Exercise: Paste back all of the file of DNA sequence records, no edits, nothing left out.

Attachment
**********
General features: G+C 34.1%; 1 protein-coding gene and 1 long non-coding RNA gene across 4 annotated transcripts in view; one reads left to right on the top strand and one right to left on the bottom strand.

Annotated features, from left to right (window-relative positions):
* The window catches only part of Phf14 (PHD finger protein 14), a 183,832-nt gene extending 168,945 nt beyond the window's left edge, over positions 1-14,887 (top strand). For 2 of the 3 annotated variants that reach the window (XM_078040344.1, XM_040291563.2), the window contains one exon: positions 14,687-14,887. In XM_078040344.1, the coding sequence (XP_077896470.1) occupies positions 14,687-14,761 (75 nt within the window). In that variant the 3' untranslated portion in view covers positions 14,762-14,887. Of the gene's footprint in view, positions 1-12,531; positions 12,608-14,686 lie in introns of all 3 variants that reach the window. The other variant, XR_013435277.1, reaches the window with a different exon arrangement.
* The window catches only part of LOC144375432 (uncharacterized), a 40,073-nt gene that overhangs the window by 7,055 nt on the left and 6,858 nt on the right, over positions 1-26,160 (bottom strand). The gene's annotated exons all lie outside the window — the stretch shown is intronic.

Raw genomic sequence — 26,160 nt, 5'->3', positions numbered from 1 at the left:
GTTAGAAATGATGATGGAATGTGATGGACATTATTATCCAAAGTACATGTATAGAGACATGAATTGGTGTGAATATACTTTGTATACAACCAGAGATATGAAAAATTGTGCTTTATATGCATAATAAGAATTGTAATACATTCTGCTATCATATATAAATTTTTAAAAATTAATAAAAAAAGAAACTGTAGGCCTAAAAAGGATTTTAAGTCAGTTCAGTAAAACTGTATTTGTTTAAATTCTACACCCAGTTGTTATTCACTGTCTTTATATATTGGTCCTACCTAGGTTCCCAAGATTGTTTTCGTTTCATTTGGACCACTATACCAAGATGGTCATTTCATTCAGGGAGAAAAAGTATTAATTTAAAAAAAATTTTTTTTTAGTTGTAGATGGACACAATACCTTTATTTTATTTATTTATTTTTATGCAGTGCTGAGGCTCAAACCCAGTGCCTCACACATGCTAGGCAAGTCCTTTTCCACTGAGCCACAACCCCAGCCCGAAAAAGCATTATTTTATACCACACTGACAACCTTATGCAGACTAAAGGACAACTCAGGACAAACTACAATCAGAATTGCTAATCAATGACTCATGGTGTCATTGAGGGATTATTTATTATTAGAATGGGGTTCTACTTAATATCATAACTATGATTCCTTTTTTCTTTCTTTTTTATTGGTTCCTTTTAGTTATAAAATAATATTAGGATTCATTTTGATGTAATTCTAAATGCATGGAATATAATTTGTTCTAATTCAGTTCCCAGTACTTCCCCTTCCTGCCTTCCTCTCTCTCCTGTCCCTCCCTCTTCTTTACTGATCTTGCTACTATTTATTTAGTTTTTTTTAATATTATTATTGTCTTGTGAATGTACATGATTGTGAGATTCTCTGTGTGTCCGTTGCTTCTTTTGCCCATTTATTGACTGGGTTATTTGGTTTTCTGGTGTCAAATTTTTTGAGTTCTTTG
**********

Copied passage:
General features: G+C 34.1%; 1 protein-coding gene and 1 long non-coding RNA gene across 4 annotated transcripts in view; one reads left to right on the top strand and one right to left on the bottom strand.

Annotated features, from left to right (window-relative positions):
* The window catches only part of Phf14 (PHD finger protein 14), a 183,832-nt gene extending 168,945 nt beyond the window's left edge, over positions 1-14,887 (top strand). For 2 of the 3 annotated variants that reach the window (XM_078040344.1, XM_040291563.2), the window contains one exon: positions 14,687-14,887. In XM_078040344.1, the coding sequence (XP_077896470.1) occupies positions 14,687-14,761 (75 nt within the window). In that variant the 3' untranslated portion in view covers positions 14,762-14,887. Of the gene's footprint in view, positions 1-12,531; positions 12,608-14,686 lie in introns of all 3 variants that reach the window. The other variant, XR_013435277.1, reaches the window with a different exon arrangement.
* The window catches only part of LOC144375432 (uncharacterized), a 40,073-nt gene that overhangs the window by 7,055 nt on the left and 6,858 nt on the right, over positions 1-26,160 (bottom strand). The gene's annotated exons all lie outside the window — the stretch shown is intronic.

Raw genomic sequence — 26,160 nt, 5'->3', positions numbered from 1 at the left:
GTTAGAAATGATGATGGAATGTGATGGACATTATTATCCAAAGTACATGTATAGAGACATGAATTGGTGTGAATATACTTTGTATACAACCAGAGATATGAAAAATTGTGCTTTATATGCATAATAAGAATTGTAATACATTCTGCTATCATATATAAATTTTTAAAAATTAATAAAAAAAGAAACTGTAGGCCTAAAAAGGATTTTAAGTCAGTTCAGTAAAACTGTATTTGTTTAAATTCTACACCCAGTTGTTATTCACTGTCTTTATATATTGGTCCTACCTAGGTTCCCAAGATTGTTTTCGTTTCATTTGGACCACTATACCAAGATGGTCATTTCATTCAGGGAGAAAAAGTATTAATTTAAAAAAAATTTTTTTTTAGTTGTAGATGGACACAATACCTTTATTTTATTTATTTATTTTTATGCAGTGCTGAGGCTCAAACCCAGTGCCTCACACATGCTAGGCAAGTCCTTTTCCACTGAGCCACAACCCCAGCCCGAAAAAGCATTATTTTATACCACACTGACAACCTTATGCAGACTAAAGGACAACTCAGGACAAACTACAATCAGAATTGCTAATCAATGACTCATGGTGTCATTGAGGGATTATTTATTATTAGAATGGGGTTCTACTTAATATCATAACTATGATTCCTTTTTTCTTTCTTTTTTATTGGTTCCTTTTAGTTATAAAATAATATTAGGATTCATTTTGATGTAATTCTAAATGCATGGAATATAATTTGTTCTAATTCAGTTCCCAGTACTTCCCCTTCCTGCCTTCCTCTCTCTCCTGTCCCTCCCTCTTCTTTACTGATCTTGCTACTATTTATTTAGTTTTTTTTAATATTATTATTGTCTTGTGAATGTACATGATTGTGAGATTCTCTGTGTGTCCGTTGCTTCTTTTGCCCATTTATTGACTGGGTTATTTGGTTTTCTGGTGTCAAATTTTTTGAGTTCTTTG